Effects of Anionic Lipids on nAChR Structure and Peptide Hydrogen Exchange

      Infrared spectroscopy has shown that the lipid composition of a reconstituted membrane does not affect the overall secondary structure of the nAChR, but it does influence nAChR peptide hydrogen exchange kinetics (
      • Méthot N.
      • Demers C.N.
      • Baenziger J.E.
      ). Lipid environments that stabilize an allosterically responsive nAChR typically slow peptide hydrogen exchange suggesting that the resting/coupled conformation has a less solvent-exposed tertiary/quaternary structure than the lipid-dependent uncoupled nAChR (
      • daCosta C.J.
      • Baenziger J.E.
      ,
      • Baenziger J.E.
      • Darsaut T.E.
      • Morris M.L.
      ).
      The effects of PG, PI, and cardiolipin on nAChR secondary structure and peptide hydrogen exchange were examined by recording infrared spectra of each reconstituted membrane after 72 h of exposure to 2H2O. Representative deconvolved amide I/I′ bands show that the nAChR exhibits the same mixed α-helix/β-sheet secondary structure in PC membranes with or without PG, PI, or cardiolipin (supplemental Figs. S1A and S2A). Reconstituted PG-containing membranes, however, exhibit a slightly increased intensity because of protiated versus deuterated α-helices, suggesting a reduced level of nAChR peptide hydrogen/deuterium exchange in the presence of PG. The residual amide II band intensity, which is directly proportional to the number of peptide hydrogens that remain in the protiated form, confirms that the inclusion of PG, but not PI or cardiolipin, in a reconstituted PC membrane reduces the level of peptide hydrogen/deuterium exchange. Addition of Chol to the PG-containing bilayers further slows the exchange kinetics (Fig. 2 and supplemental Fig. S1B).
      Figure thumbnail gr2
      FIGURE 2Ability of the nAChR to undergo agonist-induced allosteric transitions is correlated with reduced nAChR solvent accessibility. Solvent accessibility was assessed from the extent of nAChR peptide hydrogen/deuterium exchange in each membrane environment (white bars), as measured from the residual amide II band in spectra recorded after 72 h in 2H2O at 4 °C (). The relative abilities of the nAChR to undergo agonist-induced resting-to-desensitized transitions was determined from the relative intensities of the conformationally sensitive difference band centered at 1655 cm−1 (gray bars) observed in Carb difference spectra recorded from each reconstituted membrane (). Both nAChR activity/function and the extent of unexchanged hydrogens were normalized to the values obtained with PC-nAChR (0) and PC/PA/Chol-nAChR (1.0). For PC-nAChR, ∼20% of the peptide hydrogens are resistant to exchange after 72 h in 2H2O at 4 °C. For the PC/PA/Chol-nAChR, ∼40% of the peptide hydrogens are resistant to peptide hydrogen/deuterium exchange. The error bars for the extent of hydrogen/deuterium exchange are the mean ± S.E. for n = 2–5 measurements.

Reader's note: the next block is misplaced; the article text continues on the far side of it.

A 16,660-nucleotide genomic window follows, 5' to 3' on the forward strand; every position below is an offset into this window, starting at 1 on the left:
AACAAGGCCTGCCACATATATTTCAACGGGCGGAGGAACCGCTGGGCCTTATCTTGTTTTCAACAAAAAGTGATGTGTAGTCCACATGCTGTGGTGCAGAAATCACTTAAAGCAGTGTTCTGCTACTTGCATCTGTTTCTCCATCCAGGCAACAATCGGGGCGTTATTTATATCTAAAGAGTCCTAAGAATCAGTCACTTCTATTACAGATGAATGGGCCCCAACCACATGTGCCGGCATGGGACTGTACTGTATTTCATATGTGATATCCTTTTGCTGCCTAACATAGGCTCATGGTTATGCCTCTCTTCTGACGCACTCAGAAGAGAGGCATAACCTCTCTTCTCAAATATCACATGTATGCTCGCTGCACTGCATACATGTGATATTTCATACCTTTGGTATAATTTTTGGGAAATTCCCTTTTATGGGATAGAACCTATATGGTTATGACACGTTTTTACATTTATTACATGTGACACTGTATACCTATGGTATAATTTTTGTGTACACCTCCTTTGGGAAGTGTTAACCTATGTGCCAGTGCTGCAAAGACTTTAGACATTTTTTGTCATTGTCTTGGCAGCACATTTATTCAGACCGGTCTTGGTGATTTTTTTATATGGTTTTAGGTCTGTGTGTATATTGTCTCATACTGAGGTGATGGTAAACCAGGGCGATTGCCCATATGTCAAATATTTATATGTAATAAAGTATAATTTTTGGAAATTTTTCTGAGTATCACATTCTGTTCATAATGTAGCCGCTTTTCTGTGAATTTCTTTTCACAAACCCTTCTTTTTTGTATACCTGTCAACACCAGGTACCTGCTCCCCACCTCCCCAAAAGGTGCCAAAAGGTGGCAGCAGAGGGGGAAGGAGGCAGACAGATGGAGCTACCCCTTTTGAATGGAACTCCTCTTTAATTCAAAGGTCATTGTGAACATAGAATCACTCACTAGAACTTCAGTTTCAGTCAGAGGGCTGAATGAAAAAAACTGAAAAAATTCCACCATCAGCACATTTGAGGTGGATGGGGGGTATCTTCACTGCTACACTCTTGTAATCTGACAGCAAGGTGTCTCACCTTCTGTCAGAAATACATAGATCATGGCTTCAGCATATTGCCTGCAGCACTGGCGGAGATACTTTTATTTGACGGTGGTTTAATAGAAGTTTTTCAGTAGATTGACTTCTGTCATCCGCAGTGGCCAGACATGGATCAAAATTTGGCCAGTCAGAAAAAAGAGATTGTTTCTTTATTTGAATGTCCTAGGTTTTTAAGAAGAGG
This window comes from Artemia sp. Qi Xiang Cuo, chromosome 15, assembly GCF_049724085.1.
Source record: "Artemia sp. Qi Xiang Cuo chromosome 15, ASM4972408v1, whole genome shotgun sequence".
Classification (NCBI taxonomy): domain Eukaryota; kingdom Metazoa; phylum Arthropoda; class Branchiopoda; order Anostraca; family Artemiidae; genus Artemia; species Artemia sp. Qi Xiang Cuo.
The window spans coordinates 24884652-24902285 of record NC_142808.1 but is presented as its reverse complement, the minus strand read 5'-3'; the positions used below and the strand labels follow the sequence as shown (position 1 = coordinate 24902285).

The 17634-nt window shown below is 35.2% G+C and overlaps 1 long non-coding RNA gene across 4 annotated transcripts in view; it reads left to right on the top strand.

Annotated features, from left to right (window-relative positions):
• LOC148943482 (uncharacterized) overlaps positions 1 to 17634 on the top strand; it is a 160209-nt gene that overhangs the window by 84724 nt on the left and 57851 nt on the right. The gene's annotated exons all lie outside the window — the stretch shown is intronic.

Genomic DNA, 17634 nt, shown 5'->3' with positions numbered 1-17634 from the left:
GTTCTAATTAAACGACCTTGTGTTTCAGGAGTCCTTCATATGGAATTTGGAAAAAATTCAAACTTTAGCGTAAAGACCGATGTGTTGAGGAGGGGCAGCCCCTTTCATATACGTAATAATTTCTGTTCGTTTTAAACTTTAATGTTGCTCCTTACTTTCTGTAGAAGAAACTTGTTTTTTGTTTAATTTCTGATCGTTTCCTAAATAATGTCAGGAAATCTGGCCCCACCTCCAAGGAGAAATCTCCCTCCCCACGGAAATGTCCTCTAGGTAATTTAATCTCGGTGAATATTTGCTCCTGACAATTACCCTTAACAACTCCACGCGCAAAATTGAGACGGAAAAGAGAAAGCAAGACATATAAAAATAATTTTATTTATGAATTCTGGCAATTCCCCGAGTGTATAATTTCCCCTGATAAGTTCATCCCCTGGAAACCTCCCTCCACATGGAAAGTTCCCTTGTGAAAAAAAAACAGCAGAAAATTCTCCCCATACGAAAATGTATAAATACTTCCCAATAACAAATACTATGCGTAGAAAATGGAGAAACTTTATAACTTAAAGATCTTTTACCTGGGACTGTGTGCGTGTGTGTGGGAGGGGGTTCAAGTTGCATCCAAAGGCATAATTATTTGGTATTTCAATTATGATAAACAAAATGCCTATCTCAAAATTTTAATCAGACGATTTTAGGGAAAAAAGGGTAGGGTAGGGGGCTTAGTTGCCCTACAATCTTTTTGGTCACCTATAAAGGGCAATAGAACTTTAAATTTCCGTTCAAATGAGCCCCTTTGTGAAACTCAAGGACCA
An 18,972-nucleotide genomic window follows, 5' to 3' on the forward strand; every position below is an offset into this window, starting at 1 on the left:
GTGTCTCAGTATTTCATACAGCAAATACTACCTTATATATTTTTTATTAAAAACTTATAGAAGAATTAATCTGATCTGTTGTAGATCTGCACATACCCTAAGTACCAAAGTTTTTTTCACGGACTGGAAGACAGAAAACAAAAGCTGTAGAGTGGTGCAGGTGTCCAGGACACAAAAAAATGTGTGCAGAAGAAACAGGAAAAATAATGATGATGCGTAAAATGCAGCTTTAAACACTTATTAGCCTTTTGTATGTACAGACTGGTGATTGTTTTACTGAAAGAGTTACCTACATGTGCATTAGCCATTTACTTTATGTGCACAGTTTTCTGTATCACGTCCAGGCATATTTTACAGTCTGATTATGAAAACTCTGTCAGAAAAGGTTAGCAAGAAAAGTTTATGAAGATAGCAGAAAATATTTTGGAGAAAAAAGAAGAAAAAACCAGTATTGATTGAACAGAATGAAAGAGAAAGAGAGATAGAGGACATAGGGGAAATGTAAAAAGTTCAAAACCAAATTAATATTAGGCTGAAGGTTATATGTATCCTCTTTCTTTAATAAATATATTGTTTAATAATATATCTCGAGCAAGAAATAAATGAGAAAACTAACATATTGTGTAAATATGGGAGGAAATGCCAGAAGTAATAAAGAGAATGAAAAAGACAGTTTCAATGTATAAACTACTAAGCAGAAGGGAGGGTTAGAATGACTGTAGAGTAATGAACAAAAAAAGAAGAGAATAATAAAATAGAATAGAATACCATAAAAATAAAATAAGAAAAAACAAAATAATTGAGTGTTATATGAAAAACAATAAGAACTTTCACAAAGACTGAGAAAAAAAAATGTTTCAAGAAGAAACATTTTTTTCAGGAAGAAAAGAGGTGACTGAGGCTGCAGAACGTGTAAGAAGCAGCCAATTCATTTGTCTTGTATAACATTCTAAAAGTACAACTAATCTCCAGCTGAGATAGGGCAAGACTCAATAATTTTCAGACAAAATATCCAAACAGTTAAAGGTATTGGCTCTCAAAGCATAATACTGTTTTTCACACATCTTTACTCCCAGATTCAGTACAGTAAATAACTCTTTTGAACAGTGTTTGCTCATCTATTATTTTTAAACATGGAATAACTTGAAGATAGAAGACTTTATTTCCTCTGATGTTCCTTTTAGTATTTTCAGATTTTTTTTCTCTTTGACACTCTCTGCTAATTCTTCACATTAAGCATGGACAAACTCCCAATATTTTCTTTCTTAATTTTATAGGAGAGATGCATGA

As noted, previous studies have shown an inverse correlation between the levels of nAChR peptide hydrogen exchange in a given membrane environment and the ability of the nAChR in that environment to undergo allosteric transitions (
      • daCosta C.J.
      • Baenziger J.E.
      ,
      • Baenziger J.E.
      • Darsaut T.E.
      • Morris M.L.
      ). Based on the levels of peptide hydrogen/deuterium exchange (Fig. 2), we predict the relative abilities of the PC/anionic lipid membranes for stabilizing the agonist-activatable resting state to be 3:1:1 PC/PG/Chol > 3:2 PC/PG > 3:1 PC/PG > 3:2 PC/PI ≅ 3:1 PC/cardiolipin. These predictions are borne out by direct measurements of nAChR function (see below and Fig. 2).

      Effects of Anionic Lipids on nAChR Allosteric Transitions

      Infrared difference spectroscopy probes directly agonist-induced allosteric transitions (
      • Baenziger J.E.
      • Miller K.W.
      • Rothschild K.J.
      ,
      • Baenziger J.E.
      • Miller K.W.
      • Rothschild K.J.
      ). Carb difference spectra recorded from each of the PC/PG, PC/PI, and PC/cardiolipin membranes exhibits vibrations due to both nAChR-bound Carb (1724 cm−1) and the formation of cation-aromatic interactions between Carb and putative binding site tryptophan and tyrosine residues (1620 and 1516 cm−1, respectively) (Fig. 3 and supplemental Fig. S1) (
      • Ryan S.E.
      • Hill D.G.
      • Baenziger J.E.
      ,
      • Baenziger J.E.
      • Ryan S.E.
      • Goodreid M.M.
      • Vuong N.Q.
      • Sturgeon R.M.
      • daCosta C.J.
      ). Carb binds to the nAChR in each of the different PC/anionic lipid membranes and does so with a similar pattern of recognition.
      Figure thumbnail gr3
      FIGURE 3Anionic lipids influence the ability of the nAChR to undergo Carb-induced structural transitions from the resting to the desensitized state. Infrared difference spectra were recorded from the nAChR in the following: trace i, 3:1:1 PC/PA/Chol; trace ii, 3:2 PC/PA; trace iii, 3:2 PC/PG; trace iv, 3:2 PC/PI; trace v, 3:1 PC/cardiolipin; trace vi, 3:2 PC/PS; and trace vii, PC membranes. The vibration near 1724 cm−1 is due to nAChR-bound Carb. Vibrations near 1620 and 1515 cm−1 reflect the formation of Carb-aromatic residue interactions in the binding site. The amide I (1655 cm−1) and II (1545 cm−1) vibrations reflect changes in the polypeptide backbone upon Carb-induced conformational change (shaded). Increasing intensity of the amide I and II difference bands correlates with an increasing proportion of nAChRs stabilized in a coupled resting conformation that undergoes desensitization. Traces i, ii, vi, and vii are from Refs.
      • daCosta C.J.
      • Ogrel A.A.
      • McCardy E.A.
      • Blanton M.P.
      • Baenziger J.E.
      ,
      • daCosta C.J.
      • Wagg I.D.
      • McKay M.E.
      • Baenziger J.E.
      .